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60 paintings, watercolors, and drawings by Hans Hofmann on view at Kunsthalle Bielefeld
Hans Hofmann, The Lark, um 1960. l auf Leinwand, 152,7 x 133 cm. University of California, Berkeley Art Museum und Pacific Film Archive. Schenkung von Hans Hofmann, 1965 JPMorgan Chase Bank, N.A., and Patricia A. Gallagher, Trustees of the Renate, Hans and Maria Hofmann Trust.

BIELEFELD .- The exhibition Creation in Form and Color: Hans Hofmann is a collaborative project by the Berkeley Art Museum, the Pacific Film Archive at the University of California (BAMPFA), and the Kunsthalle Bielefeld. It is based on a precise selection of approximately 60 paintings, watercolors, and drawings that span the artist’s entire career from the 1920s to the early 1960s. The show includes works on loan from the Berkeley Art Museum, as well as from prominent American and European museums and private collections. One of the exhibit’s particular goals is to examine Hans Hofmann before the backdrop of his European tradition in his role as an important artist and teacher of 20th century American modernism. Additionally, the show weighs his exploration of his experiences and influences in his chosen homeland of America, while simultaneously emphasizing his theories and work, which made him an especially significant artistic mediator between the continents. Despite his fundamental importance to the development of modern art in America—where prominent exhibitions were devoted to him during his lifetime—Hofmann remains less well known in Germany and Europe as a member of the Modernist avant-garde.

On the second floor, the Kunsthalle Bielefeld’s collection of American art complements the rest of the show. The collection consists of prominent paintings, sculptures, and prints, and this is the first time that so much of it is on display at once.

Hans Hofmann was born in 1880 in Weissenburg, Bavaria, and died in the United States in 1966. After studying art in Munich, he moved to Paris in 1904, where he lived until 1914. In the European art capital Hofmann became deeply acquainted with the revolutionary new developments in painting. His circle of friends included Picasso, Braque, Matisse, the Fauves, and Robert and Sonia Delaunay. Czanne’s work was a substantial influence on Hofmann, and the Czanne retrospective in 1907 in Paris made an indissoluble impression on him. When World War I began, Hofmann was forced to leave Paris; he opened his first art school in Munich, where he taught European modernism. His school soon drew international attention, attracting young artists from all over the world. At the invitation of some of his former American students, who had begun careers in the art world at home, Hofmann journeyed to the United States in 1930 and 1931 to conduct lectures. Due to the political developments in Germany, he eventually decided to re-open his school in New York City. As he taught modern, European-influenced theories of painting, Hofmann became one of the most influential teachers of a new generation of artists in the United States, many of whom went on to leave their mark on the New York School of Abstract Expressionism. Artists such as Jackson Pollock, Lee Krasner, and Helen Frankenthaler were decisively influenced by Hofmann’s theories and work.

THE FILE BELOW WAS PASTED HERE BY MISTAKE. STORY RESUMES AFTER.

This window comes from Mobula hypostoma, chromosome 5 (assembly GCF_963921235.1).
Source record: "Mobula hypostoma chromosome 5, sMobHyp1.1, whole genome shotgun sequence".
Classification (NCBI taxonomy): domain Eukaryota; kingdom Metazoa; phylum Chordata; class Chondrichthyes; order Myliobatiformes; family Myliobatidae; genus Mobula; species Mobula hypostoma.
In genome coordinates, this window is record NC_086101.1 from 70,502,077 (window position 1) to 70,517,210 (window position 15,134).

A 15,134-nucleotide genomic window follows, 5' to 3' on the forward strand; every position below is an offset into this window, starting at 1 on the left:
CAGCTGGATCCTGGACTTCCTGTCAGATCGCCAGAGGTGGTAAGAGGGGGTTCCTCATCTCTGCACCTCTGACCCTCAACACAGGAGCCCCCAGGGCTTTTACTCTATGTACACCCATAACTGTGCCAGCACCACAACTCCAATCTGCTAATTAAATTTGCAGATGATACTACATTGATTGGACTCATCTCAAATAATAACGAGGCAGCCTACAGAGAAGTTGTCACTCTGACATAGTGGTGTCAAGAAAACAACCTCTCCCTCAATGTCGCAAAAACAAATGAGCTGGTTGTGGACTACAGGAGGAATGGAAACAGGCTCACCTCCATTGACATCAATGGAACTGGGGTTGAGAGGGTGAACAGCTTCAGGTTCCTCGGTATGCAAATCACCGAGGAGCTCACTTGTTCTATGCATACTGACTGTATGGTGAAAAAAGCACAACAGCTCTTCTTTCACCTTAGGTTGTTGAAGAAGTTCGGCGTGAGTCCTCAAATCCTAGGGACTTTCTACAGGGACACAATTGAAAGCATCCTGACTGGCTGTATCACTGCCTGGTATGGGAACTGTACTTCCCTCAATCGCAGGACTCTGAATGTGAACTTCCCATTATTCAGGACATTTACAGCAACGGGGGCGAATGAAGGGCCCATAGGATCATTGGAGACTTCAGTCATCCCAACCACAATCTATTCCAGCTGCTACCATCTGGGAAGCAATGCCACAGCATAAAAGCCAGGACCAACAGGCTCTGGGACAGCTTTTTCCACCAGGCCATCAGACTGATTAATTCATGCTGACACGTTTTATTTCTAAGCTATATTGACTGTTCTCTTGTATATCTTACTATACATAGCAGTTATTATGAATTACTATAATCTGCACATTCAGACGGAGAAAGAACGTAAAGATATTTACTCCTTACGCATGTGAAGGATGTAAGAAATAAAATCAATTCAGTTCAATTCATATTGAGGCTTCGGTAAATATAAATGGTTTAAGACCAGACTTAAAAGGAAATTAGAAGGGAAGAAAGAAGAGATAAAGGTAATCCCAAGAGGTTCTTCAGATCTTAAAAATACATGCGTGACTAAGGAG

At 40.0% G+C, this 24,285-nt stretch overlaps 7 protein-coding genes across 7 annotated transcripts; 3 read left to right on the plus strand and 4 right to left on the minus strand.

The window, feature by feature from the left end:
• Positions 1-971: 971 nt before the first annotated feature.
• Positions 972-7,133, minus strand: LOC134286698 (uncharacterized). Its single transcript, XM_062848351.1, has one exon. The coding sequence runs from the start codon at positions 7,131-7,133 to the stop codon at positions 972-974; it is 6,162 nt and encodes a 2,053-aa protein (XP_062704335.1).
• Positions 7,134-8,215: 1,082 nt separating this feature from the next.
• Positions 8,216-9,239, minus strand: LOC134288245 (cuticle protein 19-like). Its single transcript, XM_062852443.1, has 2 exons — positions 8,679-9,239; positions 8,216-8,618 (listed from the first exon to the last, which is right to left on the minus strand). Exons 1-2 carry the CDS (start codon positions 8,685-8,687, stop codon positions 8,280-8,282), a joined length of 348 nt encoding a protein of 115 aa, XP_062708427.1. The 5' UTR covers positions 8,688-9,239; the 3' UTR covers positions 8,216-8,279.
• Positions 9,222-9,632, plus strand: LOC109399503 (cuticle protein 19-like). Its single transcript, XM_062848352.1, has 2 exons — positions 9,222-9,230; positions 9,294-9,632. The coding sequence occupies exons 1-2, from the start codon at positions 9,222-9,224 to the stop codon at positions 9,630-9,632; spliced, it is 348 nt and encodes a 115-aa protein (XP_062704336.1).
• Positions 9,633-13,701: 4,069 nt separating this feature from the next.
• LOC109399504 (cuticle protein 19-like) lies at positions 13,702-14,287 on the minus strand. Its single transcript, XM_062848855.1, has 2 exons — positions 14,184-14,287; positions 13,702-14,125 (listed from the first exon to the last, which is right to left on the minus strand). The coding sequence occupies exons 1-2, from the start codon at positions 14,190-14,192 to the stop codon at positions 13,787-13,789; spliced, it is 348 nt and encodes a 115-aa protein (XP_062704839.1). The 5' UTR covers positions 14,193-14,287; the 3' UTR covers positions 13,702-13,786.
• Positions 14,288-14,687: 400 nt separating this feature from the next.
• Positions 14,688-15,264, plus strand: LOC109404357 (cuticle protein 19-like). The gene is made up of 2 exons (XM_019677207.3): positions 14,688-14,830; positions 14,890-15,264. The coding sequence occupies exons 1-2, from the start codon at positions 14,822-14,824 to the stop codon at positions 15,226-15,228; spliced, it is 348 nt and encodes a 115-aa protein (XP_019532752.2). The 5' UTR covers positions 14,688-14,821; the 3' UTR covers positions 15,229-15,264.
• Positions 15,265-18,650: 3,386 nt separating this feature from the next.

Despite his great success as a teacher, Hofmann primarily considered himself a painter, and from 1958 onward he devoted himself solely to painting. In his own work he pursued and developed the concept of the autonomous image. His paintings examine themes such as the individual validity of painting as a method and the autonomy of the intellectual creation. Even though many of his paintings seem abstract at first glance, they always maintain a connection to nature. In pursuing his own ideas, the artist created an entirely autonomous body of work from out of the perceptions and experiences that resulted from his own observations of nature. This work did not depend upon external tasks, such as the illustration or reproduction of a motif. Hofmann’s great passion was for color. In a 1955 essay, he wrote: “In nature, light creates color; in the painting, color creates light.” In one of his principles, which he called “push and pull,” areas of strong color push into the foreground of dynamic surfaces made up of overlapping shapes, while others retreat into the background.

Hans Hofmann was a good generation older than many of the Abstract Expressionists. Many of them were his students, but to critics, his painting also seemed just as uncompromising as theirs. The influential art critic Clement Greenberg said that he saw Hofmann use the drip technique in 1943. It wasn’t until four years later that Jackson Pollock began working on the drip paintings that made him famous around the world. Hofmann’s personal style, his artistic voice, developed with increasing independence in the late 1940s and early 1950s. After closing his school in 1957, Hofmann began a fruitful phase at the age of 77, during which he produced an astounding body of energetic, masterful paintings. Entirely gestural and action-oriented, the surfaces of his paintings no longer referred to the external world, but instead transformed into an expressive, independent, and autonomous reality, a continual presence of vibrating colors and shapes. “My goal in painting,” he explained in 1962, “is to create pulsing, luminous, and open surfaces, whose color alone emanates a mystical light, harmonizing with my deepest experience of life and nature.”

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